A statute regulating commercial speech cannot be substantially broader than necessary. Matter of Anis, (supra) (126 N.J. at 456) (citing Peel v. Attorney Registration and Disciplinary Comm ission of Illinois, (supra) (496 U.S. at 100, 110 S. Ct. at 2287, 110 L. Ed. 2d at 94). But in addressing substantial needs, the government must be afforded "a reasonable opportunity to experiment with solutions to admittedly serious problems." City of Pasco v. Rhine, 51 Wash. App. 354, 753 P.2d 993, 997 (Wash. App. 1988) *fn5 (quoting Renton v. Playtime Theatres, Inc., (supra) (475 U.S. at 52, 106 S. Ct. at 931, 89 L. Ed. 2d at 41) (quoting Young v. American Mini Theatres, Inc., (supra) (427 U.S. at 71, 96 S. Ct. at 2452, 49 L. Ed. 2d at 327)). There must be a "rational relationship between limiting advertising ... and the substantial interest [the government] has in mitigating the secondary impacts...." City of Pasco v. Rhine, (supra) (753 P.2d at 997) (emphasis added).
N.J.S.A. 2C:34-7(c) is not substantially broader than necessary. The two sign limitation is justified given the undesirable secondary effects that such signs attract, e.g., higher incidents of crime, child delinquency. See Borrago, (supra) (456 F. Supp. at 33); Dover News, Inc. v. City of Dover, 117 N.H. 1066, 381 A.2d 752, 755-56 (N.H. 1977). Indeed, the statute has "stopped short of fully accomplishing its ends. It has not prohibited all [signs]...." Metromedia, Inc. v. San Diego, (supra) (453 U.S. at 508, 101 S. Ct. at 2898, 69 L. Ed. 2d at 815). Compare SDJ, Inc. v. City of Houston, (supra) (837 F.2d 1268) with Basiardanes v. City of Galveston, 682 F.2d 1203 (5th Cir. 1982) (total ban on outside advertising impermissible). Not only does the statute allow two signs to be posted but it in no way proscribes other modes of advertisement. Additionally, the statute does not inhibit in any way the material that may be displayed within the store nor does it place any significant limitation on what may be advertised upon the business's two signs. *fn6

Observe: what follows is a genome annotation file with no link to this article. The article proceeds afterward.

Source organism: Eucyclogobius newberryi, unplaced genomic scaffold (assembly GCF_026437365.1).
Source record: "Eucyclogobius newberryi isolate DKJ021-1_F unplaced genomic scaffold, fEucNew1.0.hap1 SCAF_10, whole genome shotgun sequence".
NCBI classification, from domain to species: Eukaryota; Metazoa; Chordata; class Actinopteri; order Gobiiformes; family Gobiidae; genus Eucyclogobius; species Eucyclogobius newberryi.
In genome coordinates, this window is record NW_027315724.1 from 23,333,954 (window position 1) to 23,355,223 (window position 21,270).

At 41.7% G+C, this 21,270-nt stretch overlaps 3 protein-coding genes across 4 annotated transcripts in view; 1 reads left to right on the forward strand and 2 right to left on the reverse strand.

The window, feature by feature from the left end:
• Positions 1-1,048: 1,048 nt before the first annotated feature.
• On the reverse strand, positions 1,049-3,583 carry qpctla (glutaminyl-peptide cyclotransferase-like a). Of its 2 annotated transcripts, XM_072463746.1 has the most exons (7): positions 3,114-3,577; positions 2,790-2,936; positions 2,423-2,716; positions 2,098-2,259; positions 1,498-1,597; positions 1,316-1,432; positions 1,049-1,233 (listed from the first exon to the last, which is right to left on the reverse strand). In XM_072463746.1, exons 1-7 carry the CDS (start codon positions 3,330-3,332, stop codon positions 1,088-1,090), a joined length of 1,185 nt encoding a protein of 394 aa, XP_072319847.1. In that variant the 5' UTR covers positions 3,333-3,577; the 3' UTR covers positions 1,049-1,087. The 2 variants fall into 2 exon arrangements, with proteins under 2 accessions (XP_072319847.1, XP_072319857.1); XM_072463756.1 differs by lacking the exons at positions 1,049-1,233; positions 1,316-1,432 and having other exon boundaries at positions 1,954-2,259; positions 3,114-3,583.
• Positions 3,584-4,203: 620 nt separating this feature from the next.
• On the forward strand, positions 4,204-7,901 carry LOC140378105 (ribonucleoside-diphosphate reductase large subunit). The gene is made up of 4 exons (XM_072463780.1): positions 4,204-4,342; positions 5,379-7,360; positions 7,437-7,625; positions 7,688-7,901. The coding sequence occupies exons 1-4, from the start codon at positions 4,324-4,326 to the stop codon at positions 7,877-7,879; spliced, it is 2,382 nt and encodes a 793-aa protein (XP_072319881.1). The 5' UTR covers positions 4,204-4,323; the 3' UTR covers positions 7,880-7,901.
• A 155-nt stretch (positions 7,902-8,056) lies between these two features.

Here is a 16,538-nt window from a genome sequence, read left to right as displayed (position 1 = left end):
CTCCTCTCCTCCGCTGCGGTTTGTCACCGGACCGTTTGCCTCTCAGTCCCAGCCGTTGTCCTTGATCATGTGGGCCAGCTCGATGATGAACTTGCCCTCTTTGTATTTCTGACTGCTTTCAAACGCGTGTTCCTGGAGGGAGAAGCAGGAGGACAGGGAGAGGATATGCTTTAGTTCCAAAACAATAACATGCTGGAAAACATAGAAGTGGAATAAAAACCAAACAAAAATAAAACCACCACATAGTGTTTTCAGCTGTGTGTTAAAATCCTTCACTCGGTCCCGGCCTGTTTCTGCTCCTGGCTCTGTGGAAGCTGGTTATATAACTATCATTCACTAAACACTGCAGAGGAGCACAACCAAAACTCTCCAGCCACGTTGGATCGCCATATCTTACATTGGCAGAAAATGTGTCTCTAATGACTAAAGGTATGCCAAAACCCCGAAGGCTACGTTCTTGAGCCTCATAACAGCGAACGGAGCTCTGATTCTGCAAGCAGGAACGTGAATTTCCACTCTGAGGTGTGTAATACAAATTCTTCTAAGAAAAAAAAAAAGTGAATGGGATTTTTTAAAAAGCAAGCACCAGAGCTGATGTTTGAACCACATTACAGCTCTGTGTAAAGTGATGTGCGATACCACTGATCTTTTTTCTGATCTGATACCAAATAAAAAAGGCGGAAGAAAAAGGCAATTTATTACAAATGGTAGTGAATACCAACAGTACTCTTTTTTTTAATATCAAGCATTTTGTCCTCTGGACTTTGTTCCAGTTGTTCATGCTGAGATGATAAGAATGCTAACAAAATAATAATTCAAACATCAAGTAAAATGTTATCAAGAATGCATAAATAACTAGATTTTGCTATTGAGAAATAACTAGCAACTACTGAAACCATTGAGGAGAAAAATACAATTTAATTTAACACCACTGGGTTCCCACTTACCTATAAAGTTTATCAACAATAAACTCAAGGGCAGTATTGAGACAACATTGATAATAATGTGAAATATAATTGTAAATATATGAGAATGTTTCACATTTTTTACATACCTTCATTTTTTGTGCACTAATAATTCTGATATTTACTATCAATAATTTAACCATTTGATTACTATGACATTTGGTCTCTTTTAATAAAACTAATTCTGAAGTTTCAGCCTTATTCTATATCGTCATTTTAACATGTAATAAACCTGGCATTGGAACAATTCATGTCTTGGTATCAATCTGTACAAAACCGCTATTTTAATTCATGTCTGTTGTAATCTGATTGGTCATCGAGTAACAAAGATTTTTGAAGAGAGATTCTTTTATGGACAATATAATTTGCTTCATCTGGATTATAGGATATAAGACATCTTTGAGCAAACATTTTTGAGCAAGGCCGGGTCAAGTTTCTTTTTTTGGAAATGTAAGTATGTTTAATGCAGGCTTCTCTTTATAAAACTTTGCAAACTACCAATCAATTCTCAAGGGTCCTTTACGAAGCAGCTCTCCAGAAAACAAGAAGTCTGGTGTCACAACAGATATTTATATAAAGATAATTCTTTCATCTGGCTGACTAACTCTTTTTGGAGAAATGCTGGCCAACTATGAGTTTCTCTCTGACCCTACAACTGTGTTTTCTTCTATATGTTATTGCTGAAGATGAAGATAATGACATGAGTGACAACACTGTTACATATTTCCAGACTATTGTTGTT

The Law Division also held the statute void for vagueness. The State took the position in the trial court that an "identification sign" as designated in the statute pertained to "name only" signs. The Judge found that "identification" could mean more than name only, and therefore was impermissibly vague. On appeal the State concedes that the word "identification" connotes more than the name of the establishment.
The vagueness doctrine is premised on the notion that the law must "give the person of ordinary intelligence a reasonable opportunity to know what is prohibited, so that he may act accordingly." Grayned v. City of Rockford, 408 U.S. 104, 108, 92 S. Ct. 2294, 2298, 33 L. Ed. 2d 222, 227 (1972). A common sense approach is required in reading the legislative enactment, SDJ, Inc. v. City of Houston, (supra) (837 F.2d at 1278), in terms of the persons who may be subject to it, Town Tobacconist v. Kimmelman, 94 N.J. 85, 118-120, 462 A.2d 573 (1983), and read it in context with its intended purpose. State v. Cameron, 100 N.J. 586, 591, 498 A.2d 1217 (1985). It is our duty to endeavor to interpret a statute so that it may comply with constitutional requirements.
As we interpret N.J.S.A. 2C:34-7(c), an identification sign may communicate not only the name of the establishment, but also the street number, telephone number, operating hours and general nature of the establishment in order to identify the business. Such a requirement is not vague.